Applying aids from walk to trot to canter. - Page 2
   

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Applying aids from walk to trot to canter.

This is a discussion on Applying aids from walk to trot to canter. within the Dressage forums, part of the English Riding category
  • Trot to canter aide on trot diagonal
  • Correct aids to trot

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    08-03-2011, 03:56 PM
  #11
Yearling
When my horses are actually in shape I get an immediate response and I would assume lol that they are straight, they look straight to me but then again im not on the ground to see. I work very hard on lateral work to ensure my horses are supple and balanced, so for the most part I do receive a balanced response bc I make sure to support them w my hand,seat, leg and core for every movement.
     
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    08-03-2011, 04:54 PM
  #12
Banned
Quote:
Originally Posted by FoxyRoxy1507    
when my horses are actually in shape I get an immediate response and I would assume lol that they are straight, they look straight to me but then again im not on the ground to see. I work very hard on lateral work to ensure my horses are supple and balanced, so for the most part I do receive a balanced response bc I make sure to support them w my hand,seat, leg and core for every movement.

So if you were to take this to the next level and ask for a collected trot or even an extended trot from the walk you described in the previous post...what would you do different ? Also if you applied this to the trot you received from your aids ..(I assume is a correct forward working trot) to a collected canter..can you be sure you would get this from the canter aids you described?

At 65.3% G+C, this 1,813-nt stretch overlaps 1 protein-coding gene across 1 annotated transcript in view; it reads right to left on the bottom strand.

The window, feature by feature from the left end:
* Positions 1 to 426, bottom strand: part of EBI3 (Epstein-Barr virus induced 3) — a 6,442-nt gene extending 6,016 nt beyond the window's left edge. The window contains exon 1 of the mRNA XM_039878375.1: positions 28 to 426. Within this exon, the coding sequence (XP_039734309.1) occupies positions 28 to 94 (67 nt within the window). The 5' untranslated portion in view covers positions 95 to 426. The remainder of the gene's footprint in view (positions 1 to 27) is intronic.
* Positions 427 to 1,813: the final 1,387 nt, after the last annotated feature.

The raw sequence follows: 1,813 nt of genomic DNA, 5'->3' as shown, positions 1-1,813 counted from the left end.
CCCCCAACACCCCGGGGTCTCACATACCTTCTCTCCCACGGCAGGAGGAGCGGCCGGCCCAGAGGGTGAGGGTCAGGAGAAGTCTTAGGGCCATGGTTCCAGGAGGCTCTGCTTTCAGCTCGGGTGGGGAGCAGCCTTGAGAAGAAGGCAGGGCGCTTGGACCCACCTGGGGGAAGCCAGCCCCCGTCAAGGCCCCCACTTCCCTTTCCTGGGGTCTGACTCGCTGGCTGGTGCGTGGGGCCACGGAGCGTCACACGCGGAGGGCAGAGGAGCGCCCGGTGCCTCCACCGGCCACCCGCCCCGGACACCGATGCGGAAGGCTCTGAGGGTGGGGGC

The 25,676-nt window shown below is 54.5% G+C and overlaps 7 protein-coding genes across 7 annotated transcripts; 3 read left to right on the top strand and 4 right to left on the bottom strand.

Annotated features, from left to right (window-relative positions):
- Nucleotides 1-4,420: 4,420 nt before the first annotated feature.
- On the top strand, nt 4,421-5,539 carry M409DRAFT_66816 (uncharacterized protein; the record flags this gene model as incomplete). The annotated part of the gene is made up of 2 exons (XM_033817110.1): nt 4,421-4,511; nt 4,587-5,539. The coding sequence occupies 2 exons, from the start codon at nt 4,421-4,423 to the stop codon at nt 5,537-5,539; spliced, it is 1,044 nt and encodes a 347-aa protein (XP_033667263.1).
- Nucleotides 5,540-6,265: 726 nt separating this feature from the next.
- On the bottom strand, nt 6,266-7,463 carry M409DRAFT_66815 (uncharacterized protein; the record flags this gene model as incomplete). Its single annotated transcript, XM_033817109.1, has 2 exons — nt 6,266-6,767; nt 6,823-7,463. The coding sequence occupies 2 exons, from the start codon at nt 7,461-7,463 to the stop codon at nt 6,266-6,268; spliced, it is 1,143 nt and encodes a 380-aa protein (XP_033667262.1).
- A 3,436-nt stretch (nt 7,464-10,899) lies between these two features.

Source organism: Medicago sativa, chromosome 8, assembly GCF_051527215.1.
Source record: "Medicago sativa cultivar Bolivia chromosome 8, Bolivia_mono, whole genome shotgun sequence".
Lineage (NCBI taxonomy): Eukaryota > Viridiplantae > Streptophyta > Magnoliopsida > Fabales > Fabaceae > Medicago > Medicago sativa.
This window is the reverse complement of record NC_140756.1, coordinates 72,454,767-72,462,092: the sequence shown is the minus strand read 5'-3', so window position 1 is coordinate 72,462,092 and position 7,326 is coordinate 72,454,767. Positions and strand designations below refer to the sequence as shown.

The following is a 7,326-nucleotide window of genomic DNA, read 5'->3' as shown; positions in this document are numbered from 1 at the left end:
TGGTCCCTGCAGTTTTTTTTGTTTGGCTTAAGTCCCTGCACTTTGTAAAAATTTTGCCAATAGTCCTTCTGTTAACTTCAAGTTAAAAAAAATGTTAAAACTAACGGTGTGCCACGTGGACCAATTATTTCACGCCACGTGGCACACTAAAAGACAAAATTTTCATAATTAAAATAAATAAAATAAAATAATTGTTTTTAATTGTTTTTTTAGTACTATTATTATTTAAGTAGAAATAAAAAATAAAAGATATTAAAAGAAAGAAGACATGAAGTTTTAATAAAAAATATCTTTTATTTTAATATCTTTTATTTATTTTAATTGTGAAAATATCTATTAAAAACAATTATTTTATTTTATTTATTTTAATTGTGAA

This question is from anyone to answer.
     
    08-03-2011, 06:33 PM
  #13
Super Moderator
Quote:
Originally Posted by Spyder    


Weeeellll ummmm...remember what happened in your last test?
Test is not a best example. I'm always very tense on test, mess myself up, and forget half of what I should do. So it's the horse who remembers, not me really. I rather should take some videos of my lesson - its usually very different (as it's very relaxed).

First of all, we just started working on canter quite recently. I first establish a good trot on circle (with her being forward, on bit and bending nicely). Then I ask for the canter with the inside leg while keeping outside aids strong and my weight more on outside buttock. The reason being my horse is very stiff, so I try to "open" the inside for her to get on correct lead. Not always successful but we are getting there.
     
    08-03-2011, 07:05 PM
  #14
Banned
So who would like a simple explanation of getting good transitions from anything to anything WITH power.